The mechanism of post-operative chronic pain after inguinal hernia repair using meshes is not yet fully understood. However, many factors have been considered e.g. remaining mesh size & weight, fixation material, excessive scarring and nerve injuries or entrapment by sutures [13] [14] .

Table 3. Surgical outcomes.

Table 4. Post-operative complications.

In attempts of reducing chronic pain, more interest has been recently focused on the mesh material. The introduction of the light weight meshes was found to be associated with less chronic pain, less patient’s discomfort, and better quality of life after mesh repair of inguinal hernia with no difference in recurrence rate if compared to the classic heavy weight prolene mesh [8] [15] [16] [17] . Light weight mesh has large pore size that allows rapid tissue ingrowth. It allows minimizing tissue exposure to mesh by reducing the weight and surface area that optimize the foreign body reaction and leaves less permanent mass [18] [19] . Ultra-Pro Hernia system is a light weight mesh that provides the patient with all the advantages of this new generation of meshes. It allows for complete coverage of the myo-pectineal orifice by the inlay patch. The onlay patch covers the floor of the inguinal canal with pubic tubercle overlapping, and the connector works as a plug for the deep ring and stabilizes the inlay patch preventing its migration [18] . Moreover, UHS devise is fixed by only 3 absorbable stitches which is another important factor in reducing foreign body and decreasing post-opera- tive pain, chronic groin discomfort, and foreign body sensation.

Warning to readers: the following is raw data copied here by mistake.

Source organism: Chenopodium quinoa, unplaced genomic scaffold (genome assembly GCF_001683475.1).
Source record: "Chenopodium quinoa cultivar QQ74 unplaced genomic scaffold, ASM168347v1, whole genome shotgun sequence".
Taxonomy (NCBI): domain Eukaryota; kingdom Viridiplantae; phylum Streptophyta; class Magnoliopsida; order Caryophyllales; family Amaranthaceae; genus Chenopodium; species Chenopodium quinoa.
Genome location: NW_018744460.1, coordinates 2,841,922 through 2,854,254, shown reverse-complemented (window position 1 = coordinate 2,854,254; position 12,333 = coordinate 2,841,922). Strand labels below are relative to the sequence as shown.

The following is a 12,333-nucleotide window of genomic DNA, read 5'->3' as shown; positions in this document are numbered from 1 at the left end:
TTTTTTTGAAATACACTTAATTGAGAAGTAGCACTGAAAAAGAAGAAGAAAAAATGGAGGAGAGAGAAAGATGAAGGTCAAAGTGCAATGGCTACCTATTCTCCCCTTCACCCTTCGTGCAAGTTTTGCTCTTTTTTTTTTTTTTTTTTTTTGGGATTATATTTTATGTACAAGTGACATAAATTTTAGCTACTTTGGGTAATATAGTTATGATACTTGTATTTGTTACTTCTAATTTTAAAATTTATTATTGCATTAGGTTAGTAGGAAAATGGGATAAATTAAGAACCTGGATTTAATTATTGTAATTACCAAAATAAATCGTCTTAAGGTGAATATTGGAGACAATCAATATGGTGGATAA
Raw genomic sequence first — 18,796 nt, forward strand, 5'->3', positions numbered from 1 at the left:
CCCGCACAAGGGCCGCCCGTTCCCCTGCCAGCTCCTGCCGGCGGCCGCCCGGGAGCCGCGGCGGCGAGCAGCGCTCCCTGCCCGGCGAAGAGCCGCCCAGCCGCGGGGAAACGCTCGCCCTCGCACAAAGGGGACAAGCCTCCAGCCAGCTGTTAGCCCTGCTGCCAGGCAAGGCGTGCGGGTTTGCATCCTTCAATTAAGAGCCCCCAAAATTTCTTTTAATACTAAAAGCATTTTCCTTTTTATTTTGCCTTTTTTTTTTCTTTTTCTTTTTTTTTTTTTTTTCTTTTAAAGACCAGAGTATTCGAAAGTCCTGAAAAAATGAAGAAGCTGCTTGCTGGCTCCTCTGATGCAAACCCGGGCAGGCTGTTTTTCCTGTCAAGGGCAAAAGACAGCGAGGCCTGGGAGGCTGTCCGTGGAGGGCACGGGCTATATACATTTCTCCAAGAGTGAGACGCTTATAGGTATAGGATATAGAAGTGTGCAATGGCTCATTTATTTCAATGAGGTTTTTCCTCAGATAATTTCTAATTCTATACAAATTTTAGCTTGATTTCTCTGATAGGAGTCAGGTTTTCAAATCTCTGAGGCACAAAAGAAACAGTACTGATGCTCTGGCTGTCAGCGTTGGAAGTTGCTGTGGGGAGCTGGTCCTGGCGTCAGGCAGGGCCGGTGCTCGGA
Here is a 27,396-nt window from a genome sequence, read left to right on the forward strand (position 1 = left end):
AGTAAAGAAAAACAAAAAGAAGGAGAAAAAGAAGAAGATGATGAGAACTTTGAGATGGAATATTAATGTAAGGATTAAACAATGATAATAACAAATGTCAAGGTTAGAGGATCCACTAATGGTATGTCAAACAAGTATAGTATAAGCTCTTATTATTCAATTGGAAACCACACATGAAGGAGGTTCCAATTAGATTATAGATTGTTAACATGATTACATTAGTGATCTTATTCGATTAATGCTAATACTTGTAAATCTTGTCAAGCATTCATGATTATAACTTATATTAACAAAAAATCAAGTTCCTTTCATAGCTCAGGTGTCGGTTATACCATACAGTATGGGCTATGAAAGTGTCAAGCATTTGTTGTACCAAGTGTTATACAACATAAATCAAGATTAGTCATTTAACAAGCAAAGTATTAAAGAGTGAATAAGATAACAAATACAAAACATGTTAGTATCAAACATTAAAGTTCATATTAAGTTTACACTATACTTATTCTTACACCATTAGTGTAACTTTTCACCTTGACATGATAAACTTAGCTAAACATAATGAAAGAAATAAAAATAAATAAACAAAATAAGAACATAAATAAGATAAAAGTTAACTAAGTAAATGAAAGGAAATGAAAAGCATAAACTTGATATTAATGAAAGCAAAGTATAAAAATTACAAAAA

The current study assessed the efficacy of UHS in inguinal hernia repair. The mean operative time was 48 minutes, no operative complications was reported. Only 2 superficial wound infections were seen and treated medically without surgical intervention. The post-operative pain was minimal and none of the patients reported any chronic groin pain after 12 months of surgery. No recurrence was encountered during a mean follow up period of 26 months. These results are comparable to results of many other studies [20] [21] . When comparing UHS with the classic Lichtenstein repair of inguinal hernia, many studies showed equivalent results for both techniques regarding intra and post-operative complications, length of hospital stay, duration of analgesics use, and time to return to usual activities [10] [11] [22] . Regarding operative time, some studies showed shorter operative time for UHS [20] [23] ; other studies had longer operative time for UHS compared to Lichtenstein repair [24] .

However, we think that UHS inguinal hernia repair is not without limitations. The cost of UHS is high if compared to classic meshes. The UHS application needs proper dissection of the pre-peritoneal space which may be difficult technically specially in the beginning of the learning curve. Nevertheless, the learning curve does not take long time. Finally, it makes the feasibility of the laparoscopic repair in future very difficult if recurrence develops [22] . Moreover, the study should be extended to include other types of inguinal hernia e.g. recurrent hernia and inguinal hernia in females.